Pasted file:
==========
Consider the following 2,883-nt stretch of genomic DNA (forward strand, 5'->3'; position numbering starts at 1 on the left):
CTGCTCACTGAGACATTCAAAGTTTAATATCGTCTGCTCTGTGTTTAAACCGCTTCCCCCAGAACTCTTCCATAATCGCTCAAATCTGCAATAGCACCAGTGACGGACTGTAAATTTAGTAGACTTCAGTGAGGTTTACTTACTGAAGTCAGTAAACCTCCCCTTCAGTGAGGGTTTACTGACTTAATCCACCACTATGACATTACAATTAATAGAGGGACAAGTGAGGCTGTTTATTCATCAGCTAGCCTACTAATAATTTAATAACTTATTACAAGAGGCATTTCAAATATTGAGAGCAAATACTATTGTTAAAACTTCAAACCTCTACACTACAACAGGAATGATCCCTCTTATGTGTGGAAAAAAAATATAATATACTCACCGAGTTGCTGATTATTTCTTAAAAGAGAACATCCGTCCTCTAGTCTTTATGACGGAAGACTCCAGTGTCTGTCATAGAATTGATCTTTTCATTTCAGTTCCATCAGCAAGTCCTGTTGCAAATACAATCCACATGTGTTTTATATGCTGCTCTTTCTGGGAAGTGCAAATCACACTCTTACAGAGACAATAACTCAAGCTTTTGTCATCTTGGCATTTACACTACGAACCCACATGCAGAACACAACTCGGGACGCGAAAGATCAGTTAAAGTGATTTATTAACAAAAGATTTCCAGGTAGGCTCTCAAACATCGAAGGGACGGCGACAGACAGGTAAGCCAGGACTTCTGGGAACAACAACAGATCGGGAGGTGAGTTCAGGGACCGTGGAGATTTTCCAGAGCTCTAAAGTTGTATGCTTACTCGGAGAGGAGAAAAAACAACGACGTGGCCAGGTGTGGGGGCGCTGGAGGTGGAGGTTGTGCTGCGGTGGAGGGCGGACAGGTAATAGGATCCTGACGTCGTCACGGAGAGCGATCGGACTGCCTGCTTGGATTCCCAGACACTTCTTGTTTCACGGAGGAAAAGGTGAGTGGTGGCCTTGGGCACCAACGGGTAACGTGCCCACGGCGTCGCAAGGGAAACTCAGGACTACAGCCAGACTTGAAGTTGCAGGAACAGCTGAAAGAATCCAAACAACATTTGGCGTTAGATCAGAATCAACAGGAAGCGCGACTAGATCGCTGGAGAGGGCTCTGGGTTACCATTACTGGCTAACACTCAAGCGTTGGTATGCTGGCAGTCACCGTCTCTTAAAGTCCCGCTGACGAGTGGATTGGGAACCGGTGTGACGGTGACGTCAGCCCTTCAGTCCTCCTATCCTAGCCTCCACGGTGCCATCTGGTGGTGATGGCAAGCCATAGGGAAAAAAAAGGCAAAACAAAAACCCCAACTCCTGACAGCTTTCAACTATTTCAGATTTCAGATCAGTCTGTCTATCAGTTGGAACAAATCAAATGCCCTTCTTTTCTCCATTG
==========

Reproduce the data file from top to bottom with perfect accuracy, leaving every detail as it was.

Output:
Consider the following 2,883-nt stretch of genomic DNA (forward strand, 5'->3'; position numbering starts at 1 on the left):
CTGCTCACTGAGACATTCAAAGTTTAATATCGTCTGCTCTGTGTTTAAACCGCTTCCCCCAGAACTCTTCCATAATCGCTCAAATCTGCAATAGCACCAGTGACGGACTGTAAATTTAGTAGACTTCAGTGAGGTTTACTTACTGAAGTCAGTAAACCTCCCCTTCAGTGAGGGTTTACTGACTTAATCCACCACTATGACATTACAATTAATAGAGGGACAAGTGAGGCTGTTTATTCATCAGCTAGCCTACTAATAATTTAATAACTTATTACAAGAGGCATTTCAAATATTGAGAGCAAATACTATTGTTAAAACTTCAAACCTCTACACTACAACAGGAATGATCCCTCTTATGTGTGGAAAAAAAATATAATATACTCACCGAGTTGCTGATTATTTCTTAAAAGAGAACATCCGTCCTCTAGTCTTTATGACGGAAGACTCCAGTGTCTGTCATAGAATTGATCTTTTCATTTCAGTTCCATCAGCAAGTCCTGTTGCAAATACAATCCACATGTGTTTTATATGCTGCTCTTTCTGGGAAGTGCAAATCACACTCTTACAGAGACAATAACTCAAGCTTTTGTCATCTTGGCATTTACACTACGAACCCACATGCAGAACACAACTCGGGACGCGAAAGATCAGTTAAAGTGATTTATTAACAAAAGATTTCCAGGTAGGCTCTCAAACATCGAAGGGACGGCGACAGACAGGTAAGCCAGGACTTCTGGGAACAACAACAGATCGGGAGGTGAGTTCAGGGACCGTGGAGATTTTCCAGAGCTCTAAAGTTGTATGCTTACTCGGAGAGGAGAAAAAACAACGACGTGGCCAGGTGTGGGGGCGCTGGAGGTGGAGGTTGTGCTGCGGTGGAGGGCGGACAGGTAATAGGATCCTGACGTCGTCACGGAGAGCGATCGGACTGCCTGCTTGGATTCCCAGACACTTCTTGTTTCACGGAGGAAAAGGTGAGTGGTGGCCTTGGGCACCAACGGGTAACGTGCCCACGGCGTCGCAAGGGAAACTCAGGACTACAGCCAGACTTGAAGTTGCAGGAACAGCTGAAAGAATCCAAACAACATTTGGCGTTAGATCAGAATCAACAGGAAGCGCGACTAGATCGCTGGAGAGGGCTCTGGGTTACCATTACTGGCTAACACTCAAGCGTTGGTATGCTGGCAGTCACCGTCTCTTAAAGTCCCGCTGACGAGTGGATTGGGAACCGGTGTGACGGTGACGTCAGCCCTTCAGTCCTCCTATCCTAGCCTCCACGGTGCCATCTGGTGGTGATGGCAAGCCATAGGGAAAAAAAAGGCAAAACAAAAACCCCAACTCCTGACAGCTTTCAACTATTTCAGATTTCAGATCAGTCTGTCTATCAGTTGGAACAAATCAAATGCCCTTCTTTTCTCCATTG